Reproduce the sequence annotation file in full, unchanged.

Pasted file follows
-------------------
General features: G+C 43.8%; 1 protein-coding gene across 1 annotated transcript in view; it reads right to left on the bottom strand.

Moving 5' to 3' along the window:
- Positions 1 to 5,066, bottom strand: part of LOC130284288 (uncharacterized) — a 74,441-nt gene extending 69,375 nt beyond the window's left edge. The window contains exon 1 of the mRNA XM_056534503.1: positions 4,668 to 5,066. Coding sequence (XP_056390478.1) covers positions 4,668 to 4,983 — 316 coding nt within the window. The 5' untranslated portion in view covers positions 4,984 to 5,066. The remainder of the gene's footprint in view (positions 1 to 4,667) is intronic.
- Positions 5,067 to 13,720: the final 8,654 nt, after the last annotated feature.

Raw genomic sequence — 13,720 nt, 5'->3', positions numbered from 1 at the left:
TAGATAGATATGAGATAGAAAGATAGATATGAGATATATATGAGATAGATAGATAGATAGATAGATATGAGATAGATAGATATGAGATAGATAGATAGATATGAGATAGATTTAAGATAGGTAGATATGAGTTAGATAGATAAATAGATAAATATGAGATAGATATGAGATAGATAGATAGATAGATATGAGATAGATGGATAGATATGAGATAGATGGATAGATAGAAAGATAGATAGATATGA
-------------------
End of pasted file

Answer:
General features: G+C 43.8%; 1 protein-coding gene across 1 annotated transcript in view; it reads right to left on the bottom strand.

Moving 5' to 3' along the window:
- Positions 1 to 5,066, bottom strand: part of LOC130284288 (uncharacterized) — a 74,441-nt gene extending 69,375 nt beyond the window's left edge. The window contains exon 1 of the mRNA XM_056534503.1: positions 4,668 to 5,066. Coding sequence (XP_056390478.1) covers positions 4,668 to 4,983 — 316 coding nt within the window. The 5' untranslated portion in view covers positions 4,984 to 5,066. The remainder of the gene's footprint in view (positions 1 to 4,667) is intronic.
- Positions 5,067 to 13,720: the final 8,654 nt, after the last annotated feature.

Raw genomic sequence — 13,720 nt, 5'->3', positions numbered from 1 at the left:
TAGATAGATATGAGATAGAAAGATAGATATGAGATATATATGAGATAGATAGATAGATAGATAGATATGAGATAGATAGATATGAGATAGATAGATAGATATGAGATAGATTTAAGATAGGTAGATATGAGTTAGATAGATAAATAGATAAATATGAGATAGATATGAGATAGATAGATAGATAGATATGAGATAGATGGATAGATATGAGATAGATGGATAGATAGAAAGATAGATAGATATGA